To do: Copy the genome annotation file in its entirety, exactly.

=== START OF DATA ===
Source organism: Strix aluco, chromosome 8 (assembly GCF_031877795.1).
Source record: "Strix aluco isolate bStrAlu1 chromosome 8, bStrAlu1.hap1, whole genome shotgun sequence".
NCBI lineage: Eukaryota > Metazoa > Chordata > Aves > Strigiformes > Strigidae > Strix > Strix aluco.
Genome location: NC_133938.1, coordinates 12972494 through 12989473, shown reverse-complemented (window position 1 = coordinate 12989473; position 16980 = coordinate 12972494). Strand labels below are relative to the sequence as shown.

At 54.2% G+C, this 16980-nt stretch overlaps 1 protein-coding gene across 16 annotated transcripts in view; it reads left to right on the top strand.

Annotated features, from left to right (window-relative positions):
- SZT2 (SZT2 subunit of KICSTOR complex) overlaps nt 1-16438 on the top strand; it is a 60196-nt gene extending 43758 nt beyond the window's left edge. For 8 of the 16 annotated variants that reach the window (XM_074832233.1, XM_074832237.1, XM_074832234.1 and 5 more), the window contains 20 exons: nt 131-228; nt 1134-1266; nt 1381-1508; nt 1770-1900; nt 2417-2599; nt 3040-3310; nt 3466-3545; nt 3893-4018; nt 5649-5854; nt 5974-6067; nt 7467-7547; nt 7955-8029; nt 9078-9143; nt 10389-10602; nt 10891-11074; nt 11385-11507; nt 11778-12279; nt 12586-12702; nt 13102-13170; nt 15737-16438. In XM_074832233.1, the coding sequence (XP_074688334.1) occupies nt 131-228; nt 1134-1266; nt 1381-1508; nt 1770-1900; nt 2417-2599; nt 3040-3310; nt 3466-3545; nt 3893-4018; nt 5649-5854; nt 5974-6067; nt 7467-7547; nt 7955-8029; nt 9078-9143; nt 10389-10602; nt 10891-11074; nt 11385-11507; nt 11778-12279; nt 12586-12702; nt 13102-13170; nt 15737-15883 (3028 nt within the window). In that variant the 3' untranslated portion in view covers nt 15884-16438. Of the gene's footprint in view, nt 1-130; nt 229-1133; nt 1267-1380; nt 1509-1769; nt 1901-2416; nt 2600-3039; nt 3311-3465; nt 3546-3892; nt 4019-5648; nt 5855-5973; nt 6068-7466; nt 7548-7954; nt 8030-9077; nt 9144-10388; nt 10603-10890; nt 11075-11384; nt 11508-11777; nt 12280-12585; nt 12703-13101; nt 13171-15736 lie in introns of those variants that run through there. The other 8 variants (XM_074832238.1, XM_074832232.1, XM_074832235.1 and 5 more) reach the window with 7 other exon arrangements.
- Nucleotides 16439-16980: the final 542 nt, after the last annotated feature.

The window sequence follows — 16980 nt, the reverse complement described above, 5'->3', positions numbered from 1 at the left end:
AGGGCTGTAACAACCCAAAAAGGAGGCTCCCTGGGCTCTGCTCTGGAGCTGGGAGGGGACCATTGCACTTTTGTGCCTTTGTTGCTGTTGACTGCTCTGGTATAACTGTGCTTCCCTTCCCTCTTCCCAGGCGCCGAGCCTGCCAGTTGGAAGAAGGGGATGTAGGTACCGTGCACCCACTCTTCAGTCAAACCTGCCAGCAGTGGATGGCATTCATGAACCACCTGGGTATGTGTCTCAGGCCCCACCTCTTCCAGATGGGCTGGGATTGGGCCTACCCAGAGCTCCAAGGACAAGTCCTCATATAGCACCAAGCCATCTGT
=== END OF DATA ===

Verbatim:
Source organism: Strix aluco, chromosome 8 (assembly GCF_031877795.1).
Source record: "Strix aluco isolate bStrAlu1 chromosome 8, bStrAlu1.hap1, whole genome shotgun sequence".
NCBI lineage: Eukaryota > Metazoa > Chordata > Aves > Strigiformes > Strigidae > Strix > Strix aluco.
Genome location: NC_133938.1, coordinates 12972494 through 12989473, shown reverse-complemented (window position 1 = coordinate 12989473; position 16980 = coordinate 12972494). Strand labels below are relative to the sequence as shown.

At 54.2% G+C, this 16980-nt stretch overlaps 1 protein-coding gene across 16 annotated transcripts in view; it reads left to right on the top strand.

Annotated features, from left to right (window-relative positions):
- SZT2 (SZT2 subunit of KICSTOR complex) overlaps nt 1-16438 on the top strand; it is a 60196-nt gene extending 43758 nt beyond the window's left edge. For 8 of the 16 annotated variants that reach the window (XM_074832233.1, XM_074832237.1, XM_074832234.1 and 5 more), the window contains 20 exons: nt 131-228; nt 1134-1266; nt 1381-1508; nt 1770-1900; nt 2417-2599; nt 3040-3310; nt 3466-3545; nt 3893-4018; nt 5649-5854; nt 5974-6067; nt 7467-7547; nt 7955-8029; nt 9078-9143; nt 10389-10602; nt 10891-11074; nt 11385-11507; nt 11778-12279; nt 12586-12702; nt 13102-13170; nt 15737-16438. In XM_074832233.1, the coding sequence (XP_074688334.1) occupies nt 131-228; nt 1134-1266; nt 1381-1508; nt 1770-1900; nt 2417-2599; nt 3040-3310; nt 3466-3545; nt 3893-4018; nt 5649-5854; nt 5974-6067; nt 7467-7547; nt 7955-8029; nt 9078-9143; nt 10389-10602; nt 10891-11074; nt 11385-11507; nt 11778-12279; nt 12586-12702; nt 13102-13170; nt 15737-15883 (3028 nt within the window). In that variant the 3' untranslated portion in view covers nt 15884-16438. Of the gene's footprint in view, nt 1-130; nt 229-1133; nt 1267-1380; nt 1509-1769; nt 1901-2416; nt 2600-3039; nt 3311-3465; nt 3546-3892; nt 4019-5648; nt 5855-5973; nt 6068-7466; nt 7548-7954; nt 8030-9077; nt 9144-10388; nt 10603-10890; nt 11075-11384; nt 11508-11777; nt 12280-12585; nt 12703-13101; nt 13171-15736 lie in introns of those variants that run through there. The other 8 variants (XM_074832238.1, XM_074832232.1, XM_074832235.1 and 5 more) reach the window with 7 other exon arrangements.
- Nucleotides 16439-16980: the final 542 nt, after the last annotated feature.

The window sequence follows — 16980 nt, the reverse complement described above, 5'->3', positions numbered from 1 at the left end:
AGGGCTGTAACAACCCAAAAAGGAGGCTCCCTGGGCTCTGCTCTGGAGCTGGGAGGGGACCATTGCACTTTTGTGCCTTTGTTGCTGTTGACTGCTCTGGTATAACTGTGCTTCCCTTCCCTCTTCCCAGGCGCCGAGCCTGCCAGTTGGAAGAAGGGGATGTAGGTACCGTGCACCCACTCTTCAGTCAAACCTGCCAGCAGTGGATGGCATTCATGAACCACCTGGGTATGTGTCTCAGGCCCCACCTCTTCCAGATGGGCTGGGATTGGGCCTACCCAGAGCTCCAAGGACAAGTCCTCATATAGCACCAAGCCATCTGT